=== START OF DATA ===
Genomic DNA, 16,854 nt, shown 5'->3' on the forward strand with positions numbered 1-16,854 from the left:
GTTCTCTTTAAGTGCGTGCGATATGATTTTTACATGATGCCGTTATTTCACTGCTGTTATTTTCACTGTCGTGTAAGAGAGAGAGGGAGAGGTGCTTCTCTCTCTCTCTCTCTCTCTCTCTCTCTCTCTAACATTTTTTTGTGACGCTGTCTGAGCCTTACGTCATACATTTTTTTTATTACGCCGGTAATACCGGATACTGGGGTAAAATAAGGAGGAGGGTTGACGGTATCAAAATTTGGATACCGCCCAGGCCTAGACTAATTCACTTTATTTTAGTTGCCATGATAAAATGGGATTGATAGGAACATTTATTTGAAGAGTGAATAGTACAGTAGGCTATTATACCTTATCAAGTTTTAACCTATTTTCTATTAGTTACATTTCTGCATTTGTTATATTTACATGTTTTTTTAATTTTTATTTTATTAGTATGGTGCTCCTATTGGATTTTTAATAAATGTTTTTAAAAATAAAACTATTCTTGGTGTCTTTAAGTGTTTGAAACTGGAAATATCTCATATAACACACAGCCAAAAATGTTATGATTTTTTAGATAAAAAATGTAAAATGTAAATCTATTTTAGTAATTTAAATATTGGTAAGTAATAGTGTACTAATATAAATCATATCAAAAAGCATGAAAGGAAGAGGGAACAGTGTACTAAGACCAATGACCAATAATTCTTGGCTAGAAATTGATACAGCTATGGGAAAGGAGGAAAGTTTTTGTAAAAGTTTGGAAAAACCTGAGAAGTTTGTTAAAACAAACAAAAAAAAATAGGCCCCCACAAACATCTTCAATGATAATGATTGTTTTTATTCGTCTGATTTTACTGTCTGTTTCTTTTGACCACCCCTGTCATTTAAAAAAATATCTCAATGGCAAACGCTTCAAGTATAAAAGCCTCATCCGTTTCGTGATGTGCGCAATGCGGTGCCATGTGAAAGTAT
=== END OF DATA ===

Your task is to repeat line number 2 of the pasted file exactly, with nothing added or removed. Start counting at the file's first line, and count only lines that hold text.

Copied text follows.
GTTCTCTTTAAGTGCGTGCGATATGATTTTTACATGATGCCGTTATTTCACTGCTGTTATTTTCACTGTCGTGTAAGAGAGAGAGGGAGAGGTGCTTCTCTCTCTCTCTCTCTCTCTCTCTCTCTCTCTAACATTTTTTTGTGACGCTGTCTGAGCCTTACGTCATACATTTTTTTTATTACGCCGGTAATACCGGATACTGGGGTAAAATAAGGAGGAGGGTTGACGGTATCAAAATTTGGATACCGCCCAGGCCTAGACTAATTCACTTTATTTTAGTTGCCATGATAAAATGGGATTGATAGGAACATTTATTTGAAGAGTGAATAGTACAGTAGGCTATTATACCTTATCAAGTTTTAACCTATTTTCTATTAGTTACATTTCTGCATTTGTTATATTTACATGTTTTTTTAATTTTTATTTTATTAGTATGGTGCTCCTATTGGATTTTTAATAAATGTTTTTAAAAATAAAACTATTCTTGGTGTCTTTAAGTGTTTGAAACTGGAAATATCTCATATAACACACAGCCAAAAATGTTATGATTTTTTAGATAAAAAATGTAAAATGTAAATCTATTTTAGTAATTTAAATATTGGTAAGTAATAGTGTACTAATATAAATCATATCAAAAAGCATGAAAGGAAGAGGGAACAGTGTACTAAGACCAATGACCAATAATTCTTGGCTAGAAATTGATACAGCTATGGGAAAGGAGGAAAGTTTTTGTAAAAGTTTGGAAAAACCTGAGAAGTTTGTTAAAACAAACAAAAAAAAATAGGCCCCCACAAACATCTTCAATGATAATGATTGTTTTTATTCGTCTGATTTTACTGTCTGTTTCTTTTGACCACCCCTGTCATTTAAAAAAATATCTCAATGGCAAACGCTTCAAGTATAAAAGCCTCATCCGTTTCGTGATGTGCGCAATGCGGTGCCATGTGAAAGTAT